• 2018-07
  • 2018-10
  • 2018-11
  • 2019-04
  • 2019-05
  • 2019-06
  • 2019-07
  • 2019-08
  • 2019-09
  • 2019-10
  • 2019-11
  • 2019-12
  • 2020-01
  • 2020-02
  • 2020-03
  • 2020-04
  • 2020-05
  • 2020-06
  • 2020-07
  • 2020-08
  • 2020-09
  • 2020-10
  • 2020-11
  • 2020-12
  • 2021-01
  • 2021-02
  • 2021-03
  • 2021-04
  • 2021-05
  • 2021-06
  • 2021-07
  • 2021-08
  • 2021-09
  • 2021-10
  • 2021-11
  • 2021-12
  • 2022-01
  • 2022-02
  • 2022-03
  • 2022-04
  • 2022-05
  • 2022-06
  • 2022-07
  • 2022-08
  • 2022-09
  • 2022-10
  • 2022-11
  • 2022-12
  • O-propargyl-puromycin br Experimental procedure br Introduct


    Experimental procedure
    Introduction Migraine is a debilitating neurovascular disorder characterized by recurring unilateral pulsating headaches of moderate to severe intensity, associated with nausea, photophobia and/or phonophobia, lasting from 4 to 72 h (Headache Classification Committee of the International Headache Society, 2013). In the Global Burden of Disease Study, migraine was ranked as the third disabler in women, sixth disabler when taking both genders into account, and the most disabling of all neurological disorders, affecting approximately 15% of the world population (Steiner, Stovner, & Birbeck, 2013), with a profound negative effect on the patient's quality of life (Ruiz de Velasco, González, Etxeberria, & Garcia-Monco, 2003). Furthermore, this neurovascular disorder represents an economic loss of €20 billion in Europe every year (Gustavsson et al., 2011). Thus, migraine is a public health problem that affects both the individual and society.
    Triptans As mentioned in the above section, the role of serotoninergic neurotransmission in migraine led to the design of antimigraine drugs that targeted the 5-HT receptors (Kimball et al., 1960; Sicuteri et al., 1961; Somerville, 1976); however, the exact 5-HT receptors involved in the relief of migraine attacks were unknown. Indeed, intravenous infusion of 5-HT was able to abort migraine attacks, but considering that there are fourteen 5-HT receptors (Villalón & MaassenVanDenBrink, 2017), and they were all activated, numerous side effects were observed (Kimball et al., 1960). After several studies using selective agonists and antagonists, it was demonstrated that the therapeutic action of 5-HT was mediated by “5-HT1-like receptors” that constricted cranial blood vessels (Apperley et al., 1980; Feniuk & Humphrey, 1992; Humphrey et al., 1988), and the first triptan was developed: sumatriptan (Humphrey, 2007). In the early 1990s, sumatriptan was officially introduced to the market (The Subcutaneous Sumatriptan International Study Group, 1991). In view of the low oral bioavailability and lipophilicity of sumatriptan (Fowler et al., 1991), as well as the vast market potential, “second generation” triptans (zolmitriptan, naratriptan, rizatriptan, almotriptan, eletriptan, frovatriptan, donitriptan and avitriptan) were developed, with a chemical structure similar to sumatriptan (see Fig. 1), but in general with higher oral availability and lipophilicity (see Table 1), as well as a longer O-propargyl-puromycin half-life (de Vries, Villalón, & Saxena, 1999; Tfelt-Hansen, De Vries, & Saxena, 2000; Villalón & MaassenVanDenBrink, 2017).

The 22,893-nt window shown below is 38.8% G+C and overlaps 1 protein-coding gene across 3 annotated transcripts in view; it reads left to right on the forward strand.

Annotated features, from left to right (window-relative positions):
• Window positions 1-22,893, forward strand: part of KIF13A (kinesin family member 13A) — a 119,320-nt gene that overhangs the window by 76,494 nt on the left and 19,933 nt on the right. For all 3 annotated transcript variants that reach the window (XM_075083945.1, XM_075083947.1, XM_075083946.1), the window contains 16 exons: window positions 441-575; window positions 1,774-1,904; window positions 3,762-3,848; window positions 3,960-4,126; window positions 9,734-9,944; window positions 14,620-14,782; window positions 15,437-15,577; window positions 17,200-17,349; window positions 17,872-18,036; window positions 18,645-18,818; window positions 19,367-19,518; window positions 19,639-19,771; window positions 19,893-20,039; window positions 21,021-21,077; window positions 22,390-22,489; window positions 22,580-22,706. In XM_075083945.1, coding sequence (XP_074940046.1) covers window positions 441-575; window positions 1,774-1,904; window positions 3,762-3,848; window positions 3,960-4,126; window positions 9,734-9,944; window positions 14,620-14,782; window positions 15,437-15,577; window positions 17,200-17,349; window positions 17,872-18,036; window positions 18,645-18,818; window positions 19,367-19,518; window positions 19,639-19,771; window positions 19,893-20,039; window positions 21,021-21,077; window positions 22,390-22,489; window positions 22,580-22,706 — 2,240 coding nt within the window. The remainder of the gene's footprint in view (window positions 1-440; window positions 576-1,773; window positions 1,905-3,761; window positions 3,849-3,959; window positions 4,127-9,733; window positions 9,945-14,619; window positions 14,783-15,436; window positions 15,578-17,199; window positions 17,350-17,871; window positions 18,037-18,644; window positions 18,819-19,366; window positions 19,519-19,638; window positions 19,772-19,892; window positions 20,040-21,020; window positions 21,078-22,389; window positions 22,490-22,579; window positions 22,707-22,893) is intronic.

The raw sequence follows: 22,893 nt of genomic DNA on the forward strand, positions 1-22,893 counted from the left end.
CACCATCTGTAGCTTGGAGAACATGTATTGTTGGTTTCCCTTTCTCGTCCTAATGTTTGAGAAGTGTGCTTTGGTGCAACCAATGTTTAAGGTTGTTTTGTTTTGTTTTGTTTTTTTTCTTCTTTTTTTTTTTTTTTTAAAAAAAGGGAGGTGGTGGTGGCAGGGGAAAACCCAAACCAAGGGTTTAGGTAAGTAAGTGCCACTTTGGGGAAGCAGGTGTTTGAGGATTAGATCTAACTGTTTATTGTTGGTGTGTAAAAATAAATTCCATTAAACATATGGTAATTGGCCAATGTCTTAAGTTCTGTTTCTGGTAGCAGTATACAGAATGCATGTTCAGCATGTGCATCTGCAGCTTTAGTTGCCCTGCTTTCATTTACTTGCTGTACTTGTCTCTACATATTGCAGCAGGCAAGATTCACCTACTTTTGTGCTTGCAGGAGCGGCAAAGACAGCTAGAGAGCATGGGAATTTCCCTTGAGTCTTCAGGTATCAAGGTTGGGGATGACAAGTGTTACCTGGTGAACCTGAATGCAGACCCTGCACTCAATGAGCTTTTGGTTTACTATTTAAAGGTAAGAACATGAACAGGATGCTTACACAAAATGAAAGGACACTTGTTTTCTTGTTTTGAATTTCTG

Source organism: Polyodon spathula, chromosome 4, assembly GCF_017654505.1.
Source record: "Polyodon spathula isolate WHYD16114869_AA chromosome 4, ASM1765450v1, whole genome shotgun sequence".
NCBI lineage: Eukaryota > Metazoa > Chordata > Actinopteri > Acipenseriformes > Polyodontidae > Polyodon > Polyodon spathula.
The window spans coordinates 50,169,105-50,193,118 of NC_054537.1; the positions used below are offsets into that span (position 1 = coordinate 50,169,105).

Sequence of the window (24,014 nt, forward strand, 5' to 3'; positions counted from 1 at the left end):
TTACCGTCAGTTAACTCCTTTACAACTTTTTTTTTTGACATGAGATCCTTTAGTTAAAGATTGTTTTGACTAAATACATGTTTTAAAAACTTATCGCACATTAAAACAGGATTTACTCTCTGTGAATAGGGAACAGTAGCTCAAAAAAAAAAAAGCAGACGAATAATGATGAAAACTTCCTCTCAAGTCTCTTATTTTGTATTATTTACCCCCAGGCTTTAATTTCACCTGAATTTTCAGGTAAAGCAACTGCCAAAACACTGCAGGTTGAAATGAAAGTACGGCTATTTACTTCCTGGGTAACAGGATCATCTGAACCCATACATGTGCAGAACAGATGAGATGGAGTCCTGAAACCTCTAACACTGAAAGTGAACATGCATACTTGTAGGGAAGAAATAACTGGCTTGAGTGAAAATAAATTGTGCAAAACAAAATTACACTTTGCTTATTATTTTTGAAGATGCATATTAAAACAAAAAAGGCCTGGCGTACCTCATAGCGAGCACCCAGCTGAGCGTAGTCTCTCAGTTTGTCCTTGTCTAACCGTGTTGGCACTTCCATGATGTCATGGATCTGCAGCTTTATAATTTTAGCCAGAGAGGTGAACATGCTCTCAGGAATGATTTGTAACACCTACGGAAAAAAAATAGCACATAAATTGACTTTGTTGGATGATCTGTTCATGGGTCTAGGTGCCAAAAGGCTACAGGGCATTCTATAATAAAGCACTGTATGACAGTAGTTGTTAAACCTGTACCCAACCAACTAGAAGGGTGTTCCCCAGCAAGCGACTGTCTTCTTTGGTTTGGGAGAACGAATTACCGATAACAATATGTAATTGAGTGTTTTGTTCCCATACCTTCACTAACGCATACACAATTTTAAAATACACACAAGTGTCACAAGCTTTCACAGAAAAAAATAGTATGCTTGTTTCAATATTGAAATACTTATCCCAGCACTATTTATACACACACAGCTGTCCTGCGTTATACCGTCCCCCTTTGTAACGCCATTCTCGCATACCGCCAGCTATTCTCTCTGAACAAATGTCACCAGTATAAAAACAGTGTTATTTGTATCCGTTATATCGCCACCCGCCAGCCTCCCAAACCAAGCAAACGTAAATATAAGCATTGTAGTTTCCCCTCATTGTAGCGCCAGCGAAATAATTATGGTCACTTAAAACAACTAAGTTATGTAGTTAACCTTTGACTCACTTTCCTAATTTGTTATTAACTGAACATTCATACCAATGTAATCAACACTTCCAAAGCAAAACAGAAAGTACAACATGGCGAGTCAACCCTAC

Triptan monotherapy is ineffective for approximately 25% of migraineurs and in 40% of acute migraine attacks (Diener & Limmroth, 2001). Several studies have tried to elucidate the lack of efficacy in some migraineurs, but were unable to explain why some patients are responders to the triptans while others are nonresponders. Whereas a difference in efficacy could be due to pharmacokinetic factors for some of the oral triptans, pharmacokinetics did not seem to be responsible for differences in efficacy in response to subcutaneous sumatriptan (Visser et al., 1996), nor polymorphisms in the 5-HT1B and 5-HT1F receptor genes were able to explain differences in clinical responses to sumatriptan (MaassenVanDenBrink et al., 1998; MaassenVanDenBrink, Vergouwe, Ophoff, Naylor, et al., 1998; Mehrotra, Vergouwe, Ophoff, Saxena, et al., 2007). Moreover, as previously discussed, migraine patients are known to have an increased cardiovascular risk; therefore, it is important to develop novel effective antimigraine drugs that are devoid of cardiovascular side effects. Several triptans bind to the 5-HT1F receptor (see Table 2). Also, as will be discussed later, 5­HT1F receptors are expressed in several structures associated with migraine pathophysiology and with the (neuronal) therapeutic actions of triptans. This led to the development of selective 5-HT1F receptor agonists as possible option for migraine treatment. Several selective 5-HT1F receptor agonists have been developed (see Fig. 1), including LY344864, an aminocarbazole, LY334370, a 4-(3-indolyl)piperidine (Glennon & Dukat, 2002) and lasmiditan (COL-144, LY573144), a piridinoyl-piperidine (Nelson et al., 2010). While the selective 5-HT1F receptor agonists were referred to as SSOFRAs (Selective Serotonin One F Receptor Agonists) for some time, in the last years the term “ditan” has been accepted as a synonymous of selective 5-HT1F receptor agonist (Hoffmann & Goadsby, 2014). In this context, it is important to consider alniditan, a 5-HT1A/1B/1D receptor agonist with only low 5-HT1F receptor affinity (see Table 2), suggesting that the suffix “ditan” is merely to distinguish novel acutely acting (5-HT1 receptor agonists) antimigraine drugs from triptans, without any structural (see Fig. 2) and/or pharmacological criteria (see Table 2). As the following paragraph is only focused on 5-HT1F receptor agonists, alniditan will not be further discussed when ditans are mentioned.